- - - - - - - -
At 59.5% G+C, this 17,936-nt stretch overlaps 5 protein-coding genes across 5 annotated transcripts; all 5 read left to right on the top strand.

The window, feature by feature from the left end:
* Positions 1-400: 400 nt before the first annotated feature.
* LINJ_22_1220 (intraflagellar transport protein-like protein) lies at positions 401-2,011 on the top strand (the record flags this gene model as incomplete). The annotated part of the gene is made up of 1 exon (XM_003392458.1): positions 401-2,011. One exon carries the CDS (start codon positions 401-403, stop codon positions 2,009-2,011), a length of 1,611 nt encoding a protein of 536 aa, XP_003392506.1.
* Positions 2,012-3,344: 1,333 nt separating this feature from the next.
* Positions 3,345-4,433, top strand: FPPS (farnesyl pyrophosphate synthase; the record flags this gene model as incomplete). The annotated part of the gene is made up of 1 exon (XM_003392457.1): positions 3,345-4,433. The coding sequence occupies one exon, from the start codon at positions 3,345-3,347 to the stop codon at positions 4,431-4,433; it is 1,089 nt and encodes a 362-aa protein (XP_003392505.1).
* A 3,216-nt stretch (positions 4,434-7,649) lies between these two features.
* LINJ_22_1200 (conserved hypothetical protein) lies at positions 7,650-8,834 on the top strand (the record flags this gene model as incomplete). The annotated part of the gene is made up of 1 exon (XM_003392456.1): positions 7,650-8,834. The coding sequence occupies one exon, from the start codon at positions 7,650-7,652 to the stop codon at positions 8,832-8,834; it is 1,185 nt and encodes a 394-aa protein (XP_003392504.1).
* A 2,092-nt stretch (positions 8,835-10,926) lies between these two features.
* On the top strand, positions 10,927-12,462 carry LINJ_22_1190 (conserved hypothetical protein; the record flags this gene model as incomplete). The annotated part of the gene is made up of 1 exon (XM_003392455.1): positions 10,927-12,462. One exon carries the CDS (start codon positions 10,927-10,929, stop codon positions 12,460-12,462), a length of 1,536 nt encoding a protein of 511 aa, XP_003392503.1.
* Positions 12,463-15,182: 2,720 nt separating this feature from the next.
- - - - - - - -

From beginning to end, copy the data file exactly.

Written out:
At 59.5% G+C, this 17,936-nt stretch overlaps 5 protein-coding genes across 5 annotated transcripts; all 5 read left to right on the top strand.

The window, feature by feature from the left end:
* Positions 1-400: 400 nt before the first annotated feature.
* LINJ_22_1220 (intraflagellar transport protein-like protein) lies at positions 401-2,011 on the top strand (the record flags this gene model as incomplete). The annotated part of the gene is made up of 1 exon (XM_003392458.1): positions 401-2,011. One exon carries the CDS (start codon positions 401-403, stop codon positions 2,009-2,011), a length of 1,611 nt encoding a protein of 536 aa, XP_003392506.1.
* Positions 2,012-3,344: 1,333 nt separating this feature from the next.
* Positions 3,345-4,433, top strand: FPPS (farnesyl pyrophosphate synthase; the record flags this gene model as incomplete). The annotated part of the gene is made up of 1 exon (XM_003392457.1): positions 3,345-4,433. The coding sequence occupies one exon, from the start codon at positions 3,345-3,347 to the stop codon at positions 4,431-4,433; it is 1,089 nt and encodes a 362-aa protein (XP_003392505.1).
* A 3,216-nt stretch (positions 4,434-7,649) lies between these two features.
* LINJ_22_1200 (conserved hypothetical protein) lies at positions 7,650-8,834 on the top strand (the record flags this gene model as incomplete). The annotated part of the gene is made up of 1 exon (XM_003392456.1): positions 7,650-8,834. The coding sequence occupies one exon, from the start codon at positions 7,650-7,652 to the stop codon at positions 8,832-8,834; it is 1,185 nt and encodes a 394-aa protein (XP_003392504.1).
* A 2,092-nt stretch (positions 8,835-10,926) lies between these two features.
* On the top strand, positions 10,927-12,462 carry LINJ_22_1190 (conserved hypothetical protein; the record flags this gene model as incomplete). The annotated part of the gene is made up of 1 exon (XM_003392455.1): positions 10,927-12,462. One exon carries the CDS (start codon positions 10,927-10,929, stop codon positions 12,460-12,462), a length of 1,536 nt encoding a protein of 511 aa, XP_003392503.1.
* Positions 12,463-15,182: 2,720 nt separating this feature from the next.